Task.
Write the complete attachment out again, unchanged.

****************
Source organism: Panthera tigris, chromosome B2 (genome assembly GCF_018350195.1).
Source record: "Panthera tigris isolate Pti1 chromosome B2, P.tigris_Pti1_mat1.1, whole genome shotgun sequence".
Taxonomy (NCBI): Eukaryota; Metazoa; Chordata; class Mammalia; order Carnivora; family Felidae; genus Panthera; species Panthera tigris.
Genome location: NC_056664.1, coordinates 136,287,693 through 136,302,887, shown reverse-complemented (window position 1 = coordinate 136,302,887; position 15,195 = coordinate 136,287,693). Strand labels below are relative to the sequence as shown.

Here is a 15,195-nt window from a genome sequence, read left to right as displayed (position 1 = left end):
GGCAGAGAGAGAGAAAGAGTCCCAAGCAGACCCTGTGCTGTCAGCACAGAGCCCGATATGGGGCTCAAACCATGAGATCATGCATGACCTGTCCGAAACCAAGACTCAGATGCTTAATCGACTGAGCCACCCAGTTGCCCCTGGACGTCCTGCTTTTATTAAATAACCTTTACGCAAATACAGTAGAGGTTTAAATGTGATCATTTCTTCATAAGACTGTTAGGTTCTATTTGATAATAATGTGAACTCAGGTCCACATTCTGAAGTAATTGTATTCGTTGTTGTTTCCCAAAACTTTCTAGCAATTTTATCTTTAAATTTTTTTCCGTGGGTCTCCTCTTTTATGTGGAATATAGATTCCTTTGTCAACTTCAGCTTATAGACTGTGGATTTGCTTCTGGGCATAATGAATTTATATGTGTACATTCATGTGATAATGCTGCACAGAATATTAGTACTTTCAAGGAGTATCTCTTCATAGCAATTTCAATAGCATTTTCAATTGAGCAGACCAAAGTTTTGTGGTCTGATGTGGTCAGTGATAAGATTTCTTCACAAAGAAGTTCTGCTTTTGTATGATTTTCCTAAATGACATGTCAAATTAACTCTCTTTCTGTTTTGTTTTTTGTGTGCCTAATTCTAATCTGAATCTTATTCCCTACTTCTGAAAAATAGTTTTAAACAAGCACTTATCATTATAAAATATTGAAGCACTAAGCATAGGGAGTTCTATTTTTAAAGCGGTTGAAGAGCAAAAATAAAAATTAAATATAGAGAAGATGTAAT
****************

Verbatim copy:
Source organism: Panthera tigris, chromosome B2 (genome assembly GCF_018350195.1).
Source record: "Panthera tigris isolate Pti1 chromosome B2, P.tigris_Pti1_mat1.1, whole genome shotgun sequence".
Taxonomy (NCBI): Eukaryota; Metazoa; Chordata; class Mammalia; order Carnivora; family Felidae; genus Panthera; species Panthera tigris.
Genome location: NC_056664.1, coordinates 136,287,693 through 136,302,887, shown reverse-complemented (window position 1 = coordinate 136,302,887; position 15,195 = coordinate 136,287,693). Strand labels below are relative to the sequence as shown.

Here is a 15,195-nt window from a genome sequence, read left to right as displayed (position 1 = left end):
GGCAGAGAGAGAGAAAGAGTCCCAAGCAGACCCTGTGCTGTCAGCACAGAGCCCGATATGGGGCTCAAACCATGAGATCATGCATGACCTGTCCGAAACCAAGACTCAGATGCTTAATCGACTGAGCCACCCAGTTGCCCCTGGACGTCCTGCTTTTATTAAATAACCTTTACGCAAATACAGTAGAGGTTTAAATGTGATCATTTCTTCATAAGACTGTTAGGTTCTATTTGATAATAATGTGAACTCAGGTCCACATTCTGAAGTAATTGTATTCGTTGTTGTTTCCCAAAACTTTCTAGCAATTTTATCTTTAAATTTTTTTCCGTGGGTCTCCTCTTTTATGTGGAATATAGATTCCTTTGTCAACTTCAGCTTATAGACTGTGGATTTGCTTCTGGGCATAATGAATTTATATGTGTACATTCATGTGATAATGCTGCACAGAATATTAGTACTTTCAAGGAGTATCTCTTCATAGCAATTTCAATAGCATTTTCAATTGAGCAGACCAAAGTTTTGTGGTCTGATGTGGTCAGTGATAAGATTTCTTCACAAAGAAGTTCTGCTTTTGTATGATTTTCCTAAATGACATGTCAAATTAACTCTCTTTCTGTTTTGTTTTTTGTGTGCCTAATTCTAATCTGAATCTTATTCCCTACTTCTGAAAAATAGTTTTAAACAAGCACTTATCATTATAAAATATTGAAGCACTAAGCATAGGGAGTTCTATTTTTAAAGCGGTTGAAGAGCAAAAATAAAAATTAAATATAGAGAAGATGTAAT